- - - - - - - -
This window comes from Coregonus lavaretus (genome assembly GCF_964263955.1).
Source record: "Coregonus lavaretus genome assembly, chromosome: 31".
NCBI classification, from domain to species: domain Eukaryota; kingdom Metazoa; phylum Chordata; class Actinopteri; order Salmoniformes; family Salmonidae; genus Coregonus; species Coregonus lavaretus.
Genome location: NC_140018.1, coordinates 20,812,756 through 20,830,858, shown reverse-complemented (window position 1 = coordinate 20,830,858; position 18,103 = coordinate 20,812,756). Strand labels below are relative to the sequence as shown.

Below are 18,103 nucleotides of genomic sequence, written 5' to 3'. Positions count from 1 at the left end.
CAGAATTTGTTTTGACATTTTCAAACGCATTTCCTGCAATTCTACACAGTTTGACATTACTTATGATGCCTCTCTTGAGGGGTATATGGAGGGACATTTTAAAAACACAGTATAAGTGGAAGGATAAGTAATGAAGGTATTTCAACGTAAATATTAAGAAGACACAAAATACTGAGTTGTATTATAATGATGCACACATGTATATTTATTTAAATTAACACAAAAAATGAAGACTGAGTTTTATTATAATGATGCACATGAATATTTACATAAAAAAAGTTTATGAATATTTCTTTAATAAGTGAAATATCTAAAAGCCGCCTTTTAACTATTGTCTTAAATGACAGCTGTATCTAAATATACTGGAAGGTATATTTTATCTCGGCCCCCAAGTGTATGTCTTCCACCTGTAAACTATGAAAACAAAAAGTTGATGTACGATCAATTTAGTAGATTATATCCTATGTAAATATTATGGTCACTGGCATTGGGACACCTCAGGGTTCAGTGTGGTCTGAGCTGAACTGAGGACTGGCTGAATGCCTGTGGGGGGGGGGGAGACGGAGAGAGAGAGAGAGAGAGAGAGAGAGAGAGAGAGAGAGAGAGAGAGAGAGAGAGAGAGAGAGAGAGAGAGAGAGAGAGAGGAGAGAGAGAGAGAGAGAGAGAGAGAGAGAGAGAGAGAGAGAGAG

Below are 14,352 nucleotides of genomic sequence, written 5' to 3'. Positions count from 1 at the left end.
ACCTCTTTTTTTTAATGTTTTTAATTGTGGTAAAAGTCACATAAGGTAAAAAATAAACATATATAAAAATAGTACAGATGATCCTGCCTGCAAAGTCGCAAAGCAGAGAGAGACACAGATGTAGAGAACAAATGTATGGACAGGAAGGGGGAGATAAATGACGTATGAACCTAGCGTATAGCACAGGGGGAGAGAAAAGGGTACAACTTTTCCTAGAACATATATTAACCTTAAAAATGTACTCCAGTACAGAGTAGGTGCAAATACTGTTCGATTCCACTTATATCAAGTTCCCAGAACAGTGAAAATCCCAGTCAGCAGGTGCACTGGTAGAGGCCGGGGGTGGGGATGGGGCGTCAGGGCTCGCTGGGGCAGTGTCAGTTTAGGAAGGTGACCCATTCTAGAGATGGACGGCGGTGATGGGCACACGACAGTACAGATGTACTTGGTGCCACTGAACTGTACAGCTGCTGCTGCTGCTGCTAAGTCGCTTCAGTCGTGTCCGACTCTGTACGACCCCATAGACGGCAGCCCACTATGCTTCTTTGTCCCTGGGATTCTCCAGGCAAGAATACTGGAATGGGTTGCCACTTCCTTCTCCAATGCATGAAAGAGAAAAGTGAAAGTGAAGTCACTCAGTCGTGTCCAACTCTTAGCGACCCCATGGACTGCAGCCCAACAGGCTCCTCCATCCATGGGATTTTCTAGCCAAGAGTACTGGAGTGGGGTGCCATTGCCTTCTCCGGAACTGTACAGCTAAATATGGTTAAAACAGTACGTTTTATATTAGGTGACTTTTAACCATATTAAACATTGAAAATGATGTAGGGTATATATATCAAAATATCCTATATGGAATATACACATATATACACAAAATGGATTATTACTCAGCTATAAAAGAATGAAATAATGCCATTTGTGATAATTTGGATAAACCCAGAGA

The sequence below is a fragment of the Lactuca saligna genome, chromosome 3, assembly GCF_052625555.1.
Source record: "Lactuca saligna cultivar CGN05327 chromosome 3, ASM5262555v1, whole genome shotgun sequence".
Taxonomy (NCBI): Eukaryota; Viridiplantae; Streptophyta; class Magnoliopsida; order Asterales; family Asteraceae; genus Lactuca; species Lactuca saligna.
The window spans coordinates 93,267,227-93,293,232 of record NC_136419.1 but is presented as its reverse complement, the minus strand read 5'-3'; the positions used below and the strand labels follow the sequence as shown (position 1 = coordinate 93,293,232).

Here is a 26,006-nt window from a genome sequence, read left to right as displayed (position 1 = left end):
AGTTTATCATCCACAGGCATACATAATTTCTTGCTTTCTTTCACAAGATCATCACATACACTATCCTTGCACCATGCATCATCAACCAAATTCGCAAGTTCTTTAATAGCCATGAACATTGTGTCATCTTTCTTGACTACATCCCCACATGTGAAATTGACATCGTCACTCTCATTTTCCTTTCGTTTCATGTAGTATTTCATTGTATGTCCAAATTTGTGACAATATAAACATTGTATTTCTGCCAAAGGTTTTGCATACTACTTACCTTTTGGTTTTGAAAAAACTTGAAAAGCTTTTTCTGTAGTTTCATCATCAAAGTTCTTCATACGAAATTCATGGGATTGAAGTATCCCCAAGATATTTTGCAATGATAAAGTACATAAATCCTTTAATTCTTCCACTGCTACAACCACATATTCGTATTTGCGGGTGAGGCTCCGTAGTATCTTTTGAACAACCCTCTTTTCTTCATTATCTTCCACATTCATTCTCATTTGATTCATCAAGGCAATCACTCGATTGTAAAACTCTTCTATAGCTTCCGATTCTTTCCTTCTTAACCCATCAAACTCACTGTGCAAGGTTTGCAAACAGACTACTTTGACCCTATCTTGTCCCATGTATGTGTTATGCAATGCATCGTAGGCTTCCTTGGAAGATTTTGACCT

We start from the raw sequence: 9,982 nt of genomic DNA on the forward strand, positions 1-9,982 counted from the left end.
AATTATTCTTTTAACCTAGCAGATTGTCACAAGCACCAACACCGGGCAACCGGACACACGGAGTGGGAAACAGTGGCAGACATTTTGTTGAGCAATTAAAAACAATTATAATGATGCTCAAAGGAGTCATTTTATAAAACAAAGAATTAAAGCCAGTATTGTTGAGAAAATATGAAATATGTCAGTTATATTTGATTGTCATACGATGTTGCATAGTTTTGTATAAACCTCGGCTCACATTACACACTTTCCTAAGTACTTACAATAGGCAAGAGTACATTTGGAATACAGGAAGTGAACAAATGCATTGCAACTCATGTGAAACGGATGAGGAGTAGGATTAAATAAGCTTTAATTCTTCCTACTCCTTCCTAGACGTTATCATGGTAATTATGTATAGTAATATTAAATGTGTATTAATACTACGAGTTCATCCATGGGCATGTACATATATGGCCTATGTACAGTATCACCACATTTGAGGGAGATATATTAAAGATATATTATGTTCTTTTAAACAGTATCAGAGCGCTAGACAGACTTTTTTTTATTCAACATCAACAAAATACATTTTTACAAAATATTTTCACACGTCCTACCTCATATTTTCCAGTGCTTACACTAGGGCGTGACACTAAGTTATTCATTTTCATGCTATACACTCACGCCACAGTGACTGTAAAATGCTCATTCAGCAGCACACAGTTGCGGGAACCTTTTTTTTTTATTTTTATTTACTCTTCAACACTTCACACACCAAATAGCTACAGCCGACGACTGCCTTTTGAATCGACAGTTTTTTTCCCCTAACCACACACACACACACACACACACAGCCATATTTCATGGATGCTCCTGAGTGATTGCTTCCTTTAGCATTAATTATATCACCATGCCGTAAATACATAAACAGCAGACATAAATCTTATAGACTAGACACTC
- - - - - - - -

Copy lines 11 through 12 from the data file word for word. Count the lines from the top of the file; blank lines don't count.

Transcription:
Taxonomy (NCBI): Eukaryota; Viridiplantae; Streptophyta; class Magnoliopsida; order Asterales; family Asteraceae; genus Lactuca; species Lactuca saligna.
The window spans coordinates 93,267,227-93,293,232 of record NC_136419.1 but is presented as its reverse complement, the minus strand read 5'-3'; the positions used below and the strand labels follow the sequence as shown (position 1 = coordinate 93,293,232).